Technical Highlight - December 2010
Short description: Low-resolution diffraction data hampers structural determination of macromolecular complexes. There is a way round it.
Large complexes are a challenge to structural biologists. It is extremely difficult to grow crystals of these assemblies and, even when successful, they often diffract weakly, producing a resolution of 4 Å or lower. An electron density map at this resolution is hard to interpret, and it is almost impossible to build an accurate model of the atomic structure.
High-resolution crystal structures typically have a coordinate accuracy that is roughly ten times better than the resolution of the data (we call this 'super-resolution'). It is achieved by using the Pauli exclusion principle, and has been used with small-molecule crystals to solve the phase problem. Using an entirely different approach, Schröder et al. now show that super-resolution can be achieved for macromolecular complexes.
Theoretically, a 5-Å diffraction data set contains all the information that is necessary to produce a higher-resolution structure, but the computational effort required to extract it is, at present, so huge that it is not feasible. Instead, the team used a homologous structure to add in known information. To allow for differences between the homologous model and the actual structure, they used a deformable elastic network (DEN). This method tolerates large deformations, such as a hinge, to occur between the model and the real structure.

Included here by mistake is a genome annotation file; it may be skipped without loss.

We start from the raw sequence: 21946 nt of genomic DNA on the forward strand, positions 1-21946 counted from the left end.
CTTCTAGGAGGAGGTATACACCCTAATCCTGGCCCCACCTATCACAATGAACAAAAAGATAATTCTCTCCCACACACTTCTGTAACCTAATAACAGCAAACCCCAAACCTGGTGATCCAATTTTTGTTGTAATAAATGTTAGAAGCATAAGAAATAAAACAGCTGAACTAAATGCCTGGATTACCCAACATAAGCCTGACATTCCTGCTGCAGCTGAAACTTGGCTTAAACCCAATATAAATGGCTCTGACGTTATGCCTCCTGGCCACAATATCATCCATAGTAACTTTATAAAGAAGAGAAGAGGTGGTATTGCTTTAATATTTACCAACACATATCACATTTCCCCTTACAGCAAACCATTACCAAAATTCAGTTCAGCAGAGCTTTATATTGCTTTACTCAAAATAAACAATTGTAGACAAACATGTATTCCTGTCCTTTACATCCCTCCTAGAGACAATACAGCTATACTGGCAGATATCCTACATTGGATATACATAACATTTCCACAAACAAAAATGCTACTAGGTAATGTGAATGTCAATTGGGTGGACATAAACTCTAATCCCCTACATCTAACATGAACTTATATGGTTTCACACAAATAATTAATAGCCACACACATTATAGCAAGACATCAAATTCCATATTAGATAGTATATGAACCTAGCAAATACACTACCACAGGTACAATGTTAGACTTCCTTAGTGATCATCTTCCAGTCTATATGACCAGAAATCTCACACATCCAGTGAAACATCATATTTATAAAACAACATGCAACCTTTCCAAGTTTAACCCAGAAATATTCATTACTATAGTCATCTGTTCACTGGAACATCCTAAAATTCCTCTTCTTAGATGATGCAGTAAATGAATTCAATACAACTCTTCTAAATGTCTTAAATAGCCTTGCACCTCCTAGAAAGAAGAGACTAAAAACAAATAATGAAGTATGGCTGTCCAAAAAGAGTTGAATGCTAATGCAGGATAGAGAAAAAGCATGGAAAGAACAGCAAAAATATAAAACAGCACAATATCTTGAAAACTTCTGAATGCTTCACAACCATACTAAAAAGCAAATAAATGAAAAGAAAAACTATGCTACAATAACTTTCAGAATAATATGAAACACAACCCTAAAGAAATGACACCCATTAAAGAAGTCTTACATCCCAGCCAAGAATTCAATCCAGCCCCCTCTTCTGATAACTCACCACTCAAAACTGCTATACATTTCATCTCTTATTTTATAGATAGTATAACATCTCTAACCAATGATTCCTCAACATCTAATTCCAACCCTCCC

Testing this approach with the protein penicillopepsin, the authors generated synthetic data sets of between 3.5 Å and 5 Å to show that it was successful. DEN significantly improved refinement, with and without phase information. By cross-checking against R free the best parameters can be established to yield the most accurate models.
Further developments of the DEN approach could allow families of homologous structures to be used as the template or perhaps aid modeling of the loop conformations.
G.F. Schröder et al. Super-resolution biomolecular crystallography with low-resolution data.
Nature 464, 1218-1222 (2010). doi:10.1038/nature08892